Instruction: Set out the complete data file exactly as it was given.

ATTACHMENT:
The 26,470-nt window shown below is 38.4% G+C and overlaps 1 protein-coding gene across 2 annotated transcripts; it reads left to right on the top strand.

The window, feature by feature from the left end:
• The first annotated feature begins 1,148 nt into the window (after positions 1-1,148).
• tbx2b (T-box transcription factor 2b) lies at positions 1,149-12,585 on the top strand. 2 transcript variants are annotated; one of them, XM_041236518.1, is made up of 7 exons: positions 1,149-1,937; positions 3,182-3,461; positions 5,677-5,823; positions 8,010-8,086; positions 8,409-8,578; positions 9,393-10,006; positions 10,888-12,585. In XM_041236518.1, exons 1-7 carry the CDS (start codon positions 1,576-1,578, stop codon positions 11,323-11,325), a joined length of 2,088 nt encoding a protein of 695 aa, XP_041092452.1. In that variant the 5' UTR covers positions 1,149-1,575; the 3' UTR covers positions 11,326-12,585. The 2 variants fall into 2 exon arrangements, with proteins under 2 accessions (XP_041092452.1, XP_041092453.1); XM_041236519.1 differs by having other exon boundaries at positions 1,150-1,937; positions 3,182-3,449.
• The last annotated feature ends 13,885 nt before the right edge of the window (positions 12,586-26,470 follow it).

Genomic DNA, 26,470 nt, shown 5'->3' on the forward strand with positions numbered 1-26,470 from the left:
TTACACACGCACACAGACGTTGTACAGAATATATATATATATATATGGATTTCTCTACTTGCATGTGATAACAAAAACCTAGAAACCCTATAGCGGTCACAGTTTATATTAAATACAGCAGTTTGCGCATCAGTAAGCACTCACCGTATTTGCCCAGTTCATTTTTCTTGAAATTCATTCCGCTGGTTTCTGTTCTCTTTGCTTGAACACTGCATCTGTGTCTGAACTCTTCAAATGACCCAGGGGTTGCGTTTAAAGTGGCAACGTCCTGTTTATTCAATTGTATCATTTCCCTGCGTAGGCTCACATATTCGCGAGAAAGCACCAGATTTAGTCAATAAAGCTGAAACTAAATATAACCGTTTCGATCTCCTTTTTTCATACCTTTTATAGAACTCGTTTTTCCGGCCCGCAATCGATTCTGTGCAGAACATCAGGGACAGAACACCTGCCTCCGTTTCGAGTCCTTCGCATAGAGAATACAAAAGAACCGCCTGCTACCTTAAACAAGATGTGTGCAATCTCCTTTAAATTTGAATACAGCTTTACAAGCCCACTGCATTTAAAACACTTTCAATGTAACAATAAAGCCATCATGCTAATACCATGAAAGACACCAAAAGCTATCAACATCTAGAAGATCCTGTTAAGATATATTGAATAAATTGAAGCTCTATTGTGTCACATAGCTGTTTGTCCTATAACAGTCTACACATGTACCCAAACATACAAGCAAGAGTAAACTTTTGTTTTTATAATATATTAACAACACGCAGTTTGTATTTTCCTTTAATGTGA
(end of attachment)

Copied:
The 26,470-nt window shown below is 38.4% G+C and overlaps 1 protein-coding gene across 2 annotated transcripts; it reads left to right on the top strand.

The window, feature by feature from the left end:
• The first annotated feature begins 1,148 nt into the window (after positions 1-1,148).
• tbx2b (T-box transcription factor 2b) lies at positions 1,149-12,585 on the top strand. 2 transcript variants are annotated; one of them, XM_041236518.1, is made up of 7 exons: positions 1,149-1,937; positions 3,182-3,461; positions 5,677-5,823; positions 8,010-8,086; positions 8,409-8,578; positions 9,393-10,006; positions 10,888-12,585. In XM_041236518.1, exons 1-7 carry the CDS (start codon positions 1,576-1,578, stop codon positions 11,323-11,325), a joined length of 2,088 nt encoding a protein of 695 aa, XP_041092452.1. In that variant the 5' UTR covers positions 1,149-1,575; the 3' UTR covers positions 11,326-12,585. The 2 variants fall into 2 exon arrangements, with proteins under 2 accessions (XP_041092452.1, XP_041092453.1); XM_041236519.1 differs by having other exon boundaries at positions 1,150-1,937; positions 3,182-3,449.
• The last annotated feature ends 13,885 nt before the right edge of the window (positions 12,586-26,470 follow it).

Genomic DNA, 26,470 nt, shown 5'->3' on the forward strand with positions numbered 1-26,470 from the left:
TTACACACGCACACAGACGTTGTACAGAATATATATATATATATATGGATTTCTCTACTTGCATGTGATAACAAAAACCTAGAAACCCTATAGCGGTCACAGTTTATATTAAATACAGCAGTTTGCGCATCAGTAAGCACTCACCGTATTTGCCCAGTTCATTTTTCTTGAAATTCATTCCGCTGGTTTCTGTTCTCTTTGCTTGAACACTGCATCTGTGTCTGAACTCTTCAAATGACCCAGGGGTTGCGTTTAAAGTGGCAACGTCCTGTTTATTCAATTGTATCATTTCCCTGCGTAGGCTCACATATTCGCGAGAAAGCACCAGATTTAGTCAATAAAGCTGAAACTAAATATAACCGTTTCGATCTCCTTTTTTCATACCTTTTATAGAACTCGTTTTTCCGGCCCGCAATCGATTCTGTGCAGAACATCAGGGACAGAACACCTGCCTCCGTTTCGAGTCCTTCGCATAGAGAATACAAAAGAACCGCCTGCTACCTTAAACAAGATGTGTGCAATCTCCTTTAAATTTGAATACAGCTTTACAAGCCCACTGCATTTAAAACACTTTCAATGTAACAATAAAGCCATCATGCTAATACCATGAAAGACACCAAAAGCTATCAACATCTAGAAGATCCTGTTAAGATATATTGAATAAATTGAAGCTCTATTGTGTCACATAGCTGTTTGTCCTATAACAGTCTACACATGTACCCAAACATACAAGCAAGAGTAAACTTTTGTTTTTATAATATATTAACAACACGCAGTTTGTATTTTCCTTTAATGTGA